Village Praxis: Building a .22 Liberty Training Rifle

Skip is one of my best friends and he is our Village Armorer.  He is quite expert in the technical and arcane aspects of building and maintaining the teeth of Liberty.  He compiled this brief but detailed primer on building one of these handy little rifles.   I am an Appleseed Instructor in the state of Arizona (there are two of us now) and we urge those who wish to husband their ammunition with the prices they command now to maintain their skill set with modified .22 rifles to ensure the edge does not dull for the Riflemen standing up across America.  The main platform we use is the Ruger 10/22 and modify it fairly substantially to better replicate the handling and characteristics of a Main Battle Rifle or Carbine much like the purpose built rifles that festooned colonial mantles in the 18th century here in America.  It is an implied task that once you build the rifle, you go out and practice and become proficient.  While the primer below is by no means exhaustive, it will give you a terrific head start. You will notice some tabs above which speak to the Appleseed program.  I would urge you to explore the RWVA and Appleseed pages and sign up for an event near you. -BB
Yes… we call it a Liberty Training Rifle (LTR)
I would get a M-4-style adjustable stock… my kids are shooting with it completely collapsed, but other people borrow them, so I wanted adjustable stocks.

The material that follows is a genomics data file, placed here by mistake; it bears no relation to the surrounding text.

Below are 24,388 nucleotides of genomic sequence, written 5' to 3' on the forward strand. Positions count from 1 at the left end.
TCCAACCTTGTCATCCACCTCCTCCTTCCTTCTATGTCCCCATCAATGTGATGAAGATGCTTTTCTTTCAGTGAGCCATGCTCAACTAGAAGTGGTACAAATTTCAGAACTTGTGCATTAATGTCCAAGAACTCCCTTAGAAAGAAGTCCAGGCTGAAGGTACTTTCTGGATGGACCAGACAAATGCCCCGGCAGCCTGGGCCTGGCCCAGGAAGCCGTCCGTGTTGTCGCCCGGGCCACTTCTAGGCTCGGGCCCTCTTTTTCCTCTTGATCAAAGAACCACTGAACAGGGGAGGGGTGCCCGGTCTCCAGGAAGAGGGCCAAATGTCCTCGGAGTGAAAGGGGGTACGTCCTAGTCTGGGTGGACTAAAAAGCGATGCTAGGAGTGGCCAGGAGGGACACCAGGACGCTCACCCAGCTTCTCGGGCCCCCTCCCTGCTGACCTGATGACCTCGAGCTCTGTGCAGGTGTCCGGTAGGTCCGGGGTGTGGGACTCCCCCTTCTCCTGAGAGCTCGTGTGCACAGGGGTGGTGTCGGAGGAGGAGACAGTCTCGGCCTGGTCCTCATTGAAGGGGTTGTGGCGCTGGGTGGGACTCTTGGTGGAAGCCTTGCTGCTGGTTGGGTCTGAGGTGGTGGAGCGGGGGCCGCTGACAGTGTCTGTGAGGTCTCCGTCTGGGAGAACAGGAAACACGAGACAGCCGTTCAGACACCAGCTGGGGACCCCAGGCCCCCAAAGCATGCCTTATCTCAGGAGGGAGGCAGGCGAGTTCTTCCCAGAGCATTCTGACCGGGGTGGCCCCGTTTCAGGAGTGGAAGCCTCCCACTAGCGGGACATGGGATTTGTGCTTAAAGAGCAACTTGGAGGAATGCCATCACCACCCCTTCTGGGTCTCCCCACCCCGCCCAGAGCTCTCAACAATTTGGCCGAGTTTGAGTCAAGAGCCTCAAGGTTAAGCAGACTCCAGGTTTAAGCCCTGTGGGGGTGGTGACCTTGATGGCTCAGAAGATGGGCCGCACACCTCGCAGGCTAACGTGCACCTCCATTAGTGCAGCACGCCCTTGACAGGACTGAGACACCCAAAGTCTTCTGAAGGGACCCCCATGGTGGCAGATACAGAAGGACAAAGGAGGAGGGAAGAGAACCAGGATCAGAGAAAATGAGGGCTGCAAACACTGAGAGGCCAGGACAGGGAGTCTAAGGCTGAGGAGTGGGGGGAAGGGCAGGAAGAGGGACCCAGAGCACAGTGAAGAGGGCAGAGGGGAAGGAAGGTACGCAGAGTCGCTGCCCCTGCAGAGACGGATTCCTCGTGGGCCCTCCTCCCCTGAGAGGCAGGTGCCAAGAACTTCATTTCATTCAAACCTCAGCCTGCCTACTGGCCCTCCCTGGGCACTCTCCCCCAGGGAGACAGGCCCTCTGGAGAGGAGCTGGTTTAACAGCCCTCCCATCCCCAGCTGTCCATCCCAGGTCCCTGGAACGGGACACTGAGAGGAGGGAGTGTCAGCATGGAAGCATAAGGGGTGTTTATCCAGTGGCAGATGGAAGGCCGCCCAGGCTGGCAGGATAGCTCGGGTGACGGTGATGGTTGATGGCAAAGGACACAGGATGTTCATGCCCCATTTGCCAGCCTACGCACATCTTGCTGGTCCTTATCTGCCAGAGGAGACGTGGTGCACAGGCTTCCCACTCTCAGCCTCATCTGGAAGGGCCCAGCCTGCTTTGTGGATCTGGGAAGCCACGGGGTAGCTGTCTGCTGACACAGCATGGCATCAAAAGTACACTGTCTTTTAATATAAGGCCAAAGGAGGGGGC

Here’s a cheaper alternative:
If there are no kids using the rifle, any OEM stock is fine… the iron sights are more important.
The sights are the most important modification you can make to the 10-22… I am a firm believer everyone should learn to shoot iron sights first, and I’m certain I’m preaching to the choir on this: https://www.tech-sights.com/ruger3.htm
I prefer an automatic bolt release, but I don’t like paying the extra cost… here’s were you can learn to modify it using a dremel tool, which is what I do for all my friends that have the 10-22… https://www.wonderhowto.com/how-to-auto-bolt-release-170004/
I recommend using the OEM magazines… here’s a cheap place to start, you need at least two per rifle for an Appleseed:
You need an adjustable sling at least 1″ or thicker. I use the standard Garand/M-14 slings:
Lastly, I like an extended magazine release… the newer rifles come with it, but here is an option: https://www.cheaperthandirt.com/58033-1.html
I make my own extended mag release using the hardware that comes with cheap furniture… and screw it into the OEM mag release. I think they are called caming bolts or screws and they look like a bolt, at the tip, then a solid cylinder with a screw head matched to a caming surface… Everytime a buy cheap furniture, they always pack extra and I just keep them in a drawer for anyone that wants an extended magazine release. I drill them into the OEM mag release (cast metal) flat surface until I am through the bolt entirely. The hole needs to be slightly smaller than the bolt threads (doh!) so the bolt can thread into the mag release, but not too small or the screw head will twist off before you have it threaded in. Once in, cut it down to about .60″ to .75″ using a hacksaw and then dress it up using a belt sander. Then cut off the excess threads coming through the mag release until it is flush. If you don’t, or the bolt is left too long, it will not cam far enough to release the mag…

Now, I found this interesting… unnecessary, but cool: https://www.eabco.com/m1_carbine_ruger_1022_tribute.htm

Bill Buppert
thirdgun@hotmail.com
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